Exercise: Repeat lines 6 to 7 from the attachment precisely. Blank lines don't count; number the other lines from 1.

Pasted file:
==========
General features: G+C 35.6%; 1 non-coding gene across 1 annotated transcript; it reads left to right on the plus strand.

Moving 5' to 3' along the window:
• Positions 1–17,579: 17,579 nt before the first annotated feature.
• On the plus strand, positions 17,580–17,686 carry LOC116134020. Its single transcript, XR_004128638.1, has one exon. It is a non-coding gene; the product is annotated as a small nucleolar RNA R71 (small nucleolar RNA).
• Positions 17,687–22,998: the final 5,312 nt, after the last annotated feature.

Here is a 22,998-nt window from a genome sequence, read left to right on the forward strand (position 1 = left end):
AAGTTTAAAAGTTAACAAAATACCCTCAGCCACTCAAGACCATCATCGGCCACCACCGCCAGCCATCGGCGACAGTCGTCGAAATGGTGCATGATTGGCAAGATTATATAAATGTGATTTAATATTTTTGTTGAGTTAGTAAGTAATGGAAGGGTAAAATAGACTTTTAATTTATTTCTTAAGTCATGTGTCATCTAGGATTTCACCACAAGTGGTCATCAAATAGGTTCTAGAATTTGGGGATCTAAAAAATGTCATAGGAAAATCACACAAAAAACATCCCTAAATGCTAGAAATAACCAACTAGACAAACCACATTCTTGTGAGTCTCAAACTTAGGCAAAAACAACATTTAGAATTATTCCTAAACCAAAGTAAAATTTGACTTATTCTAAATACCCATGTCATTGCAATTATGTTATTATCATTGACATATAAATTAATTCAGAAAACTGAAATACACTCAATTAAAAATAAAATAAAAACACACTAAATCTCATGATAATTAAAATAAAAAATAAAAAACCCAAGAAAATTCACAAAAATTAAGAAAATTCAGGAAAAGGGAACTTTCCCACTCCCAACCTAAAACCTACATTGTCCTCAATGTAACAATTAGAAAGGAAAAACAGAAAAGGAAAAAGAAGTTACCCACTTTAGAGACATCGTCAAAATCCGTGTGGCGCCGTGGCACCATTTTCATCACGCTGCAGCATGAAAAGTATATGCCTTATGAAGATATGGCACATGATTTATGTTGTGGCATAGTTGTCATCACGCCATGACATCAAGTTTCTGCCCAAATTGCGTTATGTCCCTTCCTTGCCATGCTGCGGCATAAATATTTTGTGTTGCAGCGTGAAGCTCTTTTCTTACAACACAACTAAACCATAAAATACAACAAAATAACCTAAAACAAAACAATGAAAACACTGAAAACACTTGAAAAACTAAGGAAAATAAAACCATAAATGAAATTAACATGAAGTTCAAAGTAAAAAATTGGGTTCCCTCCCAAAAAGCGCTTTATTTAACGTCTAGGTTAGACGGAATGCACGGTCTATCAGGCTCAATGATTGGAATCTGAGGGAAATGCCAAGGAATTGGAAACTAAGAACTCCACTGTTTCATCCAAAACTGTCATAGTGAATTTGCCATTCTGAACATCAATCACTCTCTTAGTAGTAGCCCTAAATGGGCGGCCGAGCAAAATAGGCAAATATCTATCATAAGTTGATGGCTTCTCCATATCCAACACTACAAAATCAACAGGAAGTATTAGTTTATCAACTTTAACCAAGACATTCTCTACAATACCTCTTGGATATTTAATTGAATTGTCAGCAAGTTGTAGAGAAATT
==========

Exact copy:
Here is a 22,998-nt window from a genome sequence, read left to right on the forward strand (position 1 = left end):
AAGTTTAAAAGTTAACAAAATACCCTCAGCCACTCAAGACCATCATCGGCCACCACCGCCAGCCATCGGCGACAGTCGTCGAAATGGTGCATGATTGGCAAGATTATATAAATGTGATTTAATATTTTTGTTGAGTTAGTAAGTAATGGAAGGGTAAAATAGACTTTTAATTTATTTCTTAAGTCATGTGTCATCTAGGATTTCACCACAAGTGGTCATCAAATAGGTTCTAGAATTTGGGGATCTAAAAAATGTCATAGGAAAATCACACAAAAAACATCCCTAAATGCTAGAAATAACCAACTAGACAAACCACATTCTTGTGAGTCTCAAACTTAGGCAAAAACAACATTTAGAATTATTCCTAAACCAAAGTAAAATTTGACTTATTCTAAATACCCATGTCATTGCAATTATGTTATTATCATTGACATATAAATTAATTCAGAAAACTGAAATACACTCAATTAAAAATAAAATAAAAACACACTAAATCTCATGATAATTAAAATAAAAAATAAAAAACCCAAGAAAATTCACAAAAATTAAGAAAATTCAGGAAAAGGGAACTTTCCCACTCCCAACCTAAAACCTACATTGTCCTCAATGTAACAATTAGAAAGGAAAAACAGAAAAGGAAAAAGAAGTTACCCACTTTAGAGACATCGTCAAAATCCGTGTGGCGCCGTGGCACCATTTTCATCACGCTGCAGCATGAAAAGTATATGCCTTATGAAGATATGGCACATGATTTATGTTGTGGCATAGTTGTCATCACGCCATGACATCAAGTTTCTGCCCAAATTGCGTTATGTCCCTTCCTTGCCATGCTGCGGCATAAATATTTTGTGTTGCAGCGTGAAGCTCTTTTCTTACAACACAACTAAACCATAAAATACAACAAAATAACCTAAAACAAAACAATGAAAACACTGAAAACACTTGAAAAACTAAGGAAAATAAAACCATAAATGAAATTAACATGAAGTTCAAAGTAAAAAATTGGGTTCCCTCCCAAAAAGCGCTTTATTTAACGTCTAGGTTAGACGGAATGCACGGTCTATCAGGCTCAATGATTGGAATCTGAGGGAAATGCCAAGGAATTGGAAACTAAGAACTCCACTGTTTCATCCAAAACTGTCATAGTGAATTTGCCATTCTGAACATCAATCACTCTCTTAGTAGTAGCCCTAAATGGGCGGCCGAGCAAAATAGGCAAATATCTATCATAAGTTGATGGCTTCTCCATATCCAACACTACAAAATCAACAGGAAGTATTAGTTTATCAACTTTAACCAAGACATTCTCTACAATACCTCTTGGATATTTAATTGAATTGTCAGCAAGTTGTAGAGAAATT